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Thursday, June 11, 2009

I'm torn...

It needs saying Omega HATES my car. He does and doesn't mince words about it either. My ride is an old, 1969 Pontiac Firebird, with formula 400 engine in it, and I'm sorry but I like it. It's the second car I've ever owned, my first was my Camero, born in 1967. Note use of the word 'born' that car was my baby. This car is nice but not my baby. I like driving it though. I hate the fact it only gets like 5 miles to the gallon, and takes 20 minutes each morning to warm up (longer in cold weather), but I love the sound it makes when it idles, or I step on the gas. I feel like I'm going somewhere. Even if it's just to work.

Yes, it has no shoulder seat belt thing, it was an option back that the original owner opted against, probably because it was an either or thing. You could use the lap band, or the shoulder, but they both didn't connect together. It makes Omega crazy when I drive my car. Although he knows I'm a good driver and don't take risks (I've had only one accident in my life and it wasn't my fault). He worries nonetheless. I understand, I really do, his worries, though Omega has certainly become more vocal about this since we started being together.

So recently, during our 'together time' he took me out to his car, and showed me how to use it. It's not a car you drive, but pilot. Seriously it has more gadgets than I knew existed. The dash looks like something from a science fiction movie. The car recognizes his voice. He ran me through the paces setting it up to recognize me as a driver. From now on the car will "remember" everything it knows about me from the temperature, to seat placement, including the sound of my voice. There is something I find unsettling about a car that knows this much about me. When I hit the button to enter it, it will automatically move the seat forward. There is also something unsettling about a car that has no "key" to start it. You carry this thing and it just knows your there. It doesn't just know 'a' driver is there but which driver has entered the car.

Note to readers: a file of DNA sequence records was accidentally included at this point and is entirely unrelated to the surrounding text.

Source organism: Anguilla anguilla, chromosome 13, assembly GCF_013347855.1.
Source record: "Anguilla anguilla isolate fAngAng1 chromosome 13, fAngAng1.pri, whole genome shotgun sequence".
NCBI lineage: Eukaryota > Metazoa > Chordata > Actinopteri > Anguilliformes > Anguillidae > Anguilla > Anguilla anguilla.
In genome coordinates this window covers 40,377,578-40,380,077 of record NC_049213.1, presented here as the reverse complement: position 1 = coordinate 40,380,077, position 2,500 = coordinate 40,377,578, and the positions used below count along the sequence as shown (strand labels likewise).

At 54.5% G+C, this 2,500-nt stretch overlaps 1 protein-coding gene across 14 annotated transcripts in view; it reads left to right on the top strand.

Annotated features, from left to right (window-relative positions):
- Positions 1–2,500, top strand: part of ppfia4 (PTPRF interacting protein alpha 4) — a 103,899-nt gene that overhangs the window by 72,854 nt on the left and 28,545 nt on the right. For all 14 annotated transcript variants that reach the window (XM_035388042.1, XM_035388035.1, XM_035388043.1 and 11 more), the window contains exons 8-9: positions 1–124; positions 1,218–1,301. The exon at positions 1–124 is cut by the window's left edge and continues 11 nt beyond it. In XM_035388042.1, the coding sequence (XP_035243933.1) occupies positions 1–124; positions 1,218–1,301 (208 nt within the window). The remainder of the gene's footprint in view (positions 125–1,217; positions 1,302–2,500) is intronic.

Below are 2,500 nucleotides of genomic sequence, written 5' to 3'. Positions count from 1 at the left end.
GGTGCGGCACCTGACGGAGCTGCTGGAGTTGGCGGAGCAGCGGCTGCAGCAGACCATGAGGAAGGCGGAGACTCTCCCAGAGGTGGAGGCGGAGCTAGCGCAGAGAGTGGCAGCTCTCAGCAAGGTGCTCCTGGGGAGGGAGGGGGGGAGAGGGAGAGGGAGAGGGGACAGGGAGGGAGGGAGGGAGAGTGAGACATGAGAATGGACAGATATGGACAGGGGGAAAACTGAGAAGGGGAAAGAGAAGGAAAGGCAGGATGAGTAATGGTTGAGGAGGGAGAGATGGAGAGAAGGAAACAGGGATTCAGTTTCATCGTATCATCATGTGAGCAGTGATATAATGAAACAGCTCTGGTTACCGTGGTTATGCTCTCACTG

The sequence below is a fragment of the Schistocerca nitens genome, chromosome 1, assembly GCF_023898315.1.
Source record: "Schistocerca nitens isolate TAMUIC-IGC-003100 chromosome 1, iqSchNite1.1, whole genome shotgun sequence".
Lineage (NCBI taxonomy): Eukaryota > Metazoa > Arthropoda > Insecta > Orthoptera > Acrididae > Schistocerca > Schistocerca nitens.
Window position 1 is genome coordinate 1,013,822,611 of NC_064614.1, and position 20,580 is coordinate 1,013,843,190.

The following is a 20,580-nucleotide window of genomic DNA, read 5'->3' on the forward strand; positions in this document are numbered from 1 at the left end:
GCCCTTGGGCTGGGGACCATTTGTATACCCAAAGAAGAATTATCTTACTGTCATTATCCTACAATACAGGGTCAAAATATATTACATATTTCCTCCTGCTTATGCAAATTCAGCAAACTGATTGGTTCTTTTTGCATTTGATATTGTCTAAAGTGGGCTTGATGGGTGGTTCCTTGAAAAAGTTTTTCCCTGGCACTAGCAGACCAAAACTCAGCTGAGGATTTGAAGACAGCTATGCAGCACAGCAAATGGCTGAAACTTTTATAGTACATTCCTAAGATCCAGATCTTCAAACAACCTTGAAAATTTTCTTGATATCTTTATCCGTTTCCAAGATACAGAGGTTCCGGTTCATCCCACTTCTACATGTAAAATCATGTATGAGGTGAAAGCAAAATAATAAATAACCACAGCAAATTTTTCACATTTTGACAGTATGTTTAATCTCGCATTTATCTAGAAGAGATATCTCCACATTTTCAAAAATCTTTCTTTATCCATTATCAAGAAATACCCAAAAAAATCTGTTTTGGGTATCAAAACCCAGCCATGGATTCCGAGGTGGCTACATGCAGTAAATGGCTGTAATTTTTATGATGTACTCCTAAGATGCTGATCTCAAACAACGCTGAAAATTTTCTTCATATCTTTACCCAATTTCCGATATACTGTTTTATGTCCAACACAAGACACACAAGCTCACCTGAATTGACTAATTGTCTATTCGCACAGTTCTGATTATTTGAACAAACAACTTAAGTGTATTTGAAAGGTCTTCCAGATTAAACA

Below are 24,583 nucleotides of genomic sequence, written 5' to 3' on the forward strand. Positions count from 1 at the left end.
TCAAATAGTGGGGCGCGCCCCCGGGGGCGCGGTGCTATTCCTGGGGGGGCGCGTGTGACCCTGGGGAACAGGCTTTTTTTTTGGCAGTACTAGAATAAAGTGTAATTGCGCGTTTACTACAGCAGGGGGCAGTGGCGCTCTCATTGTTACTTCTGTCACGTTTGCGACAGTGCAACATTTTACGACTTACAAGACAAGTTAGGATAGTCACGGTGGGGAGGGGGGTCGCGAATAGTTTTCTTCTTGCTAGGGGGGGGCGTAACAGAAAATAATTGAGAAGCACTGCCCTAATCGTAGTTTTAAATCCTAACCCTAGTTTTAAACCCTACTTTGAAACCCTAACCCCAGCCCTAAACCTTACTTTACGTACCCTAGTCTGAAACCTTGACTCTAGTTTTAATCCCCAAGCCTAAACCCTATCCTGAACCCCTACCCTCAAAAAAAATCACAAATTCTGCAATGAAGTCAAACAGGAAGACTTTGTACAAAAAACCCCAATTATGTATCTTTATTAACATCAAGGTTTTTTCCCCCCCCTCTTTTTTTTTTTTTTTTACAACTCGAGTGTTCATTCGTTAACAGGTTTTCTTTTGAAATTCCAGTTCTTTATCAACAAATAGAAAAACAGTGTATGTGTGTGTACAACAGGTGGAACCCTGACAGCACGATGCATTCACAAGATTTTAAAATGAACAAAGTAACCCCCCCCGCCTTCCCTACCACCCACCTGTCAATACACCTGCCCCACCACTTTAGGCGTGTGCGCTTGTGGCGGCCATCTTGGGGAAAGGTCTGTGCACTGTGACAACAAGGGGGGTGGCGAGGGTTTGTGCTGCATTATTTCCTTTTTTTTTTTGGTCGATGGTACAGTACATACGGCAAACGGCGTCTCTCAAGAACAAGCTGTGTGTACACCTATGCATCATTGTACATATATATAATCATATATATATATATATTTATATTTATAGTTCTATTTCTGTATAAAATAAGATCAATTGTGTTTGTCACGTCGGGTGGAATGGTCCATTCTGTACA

Omega being the primary driver, has an option that the car will tell him when it needs servicing. An option he takes full advantage of. I find it unsettling that the car "talks" to him well, it actually sends him text messages or something. If my car needs something it tells me too, normally by running rough, it certainly doesn't need to text me.

When Omega goes to New York, he expects me to drive his car while he's away. He did warn me though for every dent I put in his car I will be "dented" likewise. I asked if I totaled his car, if he wouldn't total me. He said absolutely. He had this mischievous twinkle in his eye when he said it.

So, he opened the drivers door and escorted me behind the wheel, then got into the passenger side. He told me to start the car. I was intimidated by the car. He got impatient with me and said in that tone, "lets go!" It handles very different from my car. Omega laughed saying well it was built in this century. Everything about the car was different, the way it handles corners, the steering, the brakes....I nearly killed us hitting the break! I'm surprised the airbag didn't go off. He made me go onto the freeway, and it was nice. The car is fun to drive in a different way. His car even smells different, like leather and plastic. My car smells more like stale cigarettes (I never smoke while driving), and musky. It smells like some one's grandpa.

When we got back to the house I looked at my car, and felt a-not-so-little pang of guilt, as though I had just cheated on my car. Was this the emotional equivalent of having an affair? Omega laughed seeing my reaction. He kissed my forehead, and said that my car would understand. I giggled. He made me promise under penalty of heavy punishment that I would drive his car while he's away and ONLY his car. I actually feel safer driving my own car but he won't hear of it. Reluctantly though I agreed and I understand his reasons--he only wants to keep me safe. How can I be angry with that? Plus it will remind me of him. I'll leave a water bottle on the floor to make myself feel at home while I drive it around. Empty of course. I won't say that I'll send my Firebird away, but maybe I should consider his car as a test drive for something different.

1 comment:

  1. a 69 Firebird is a classic might I suggest a compromise. Buy a more practical, economical and safe daily car but keep and restore the Firebird... or give it to me.

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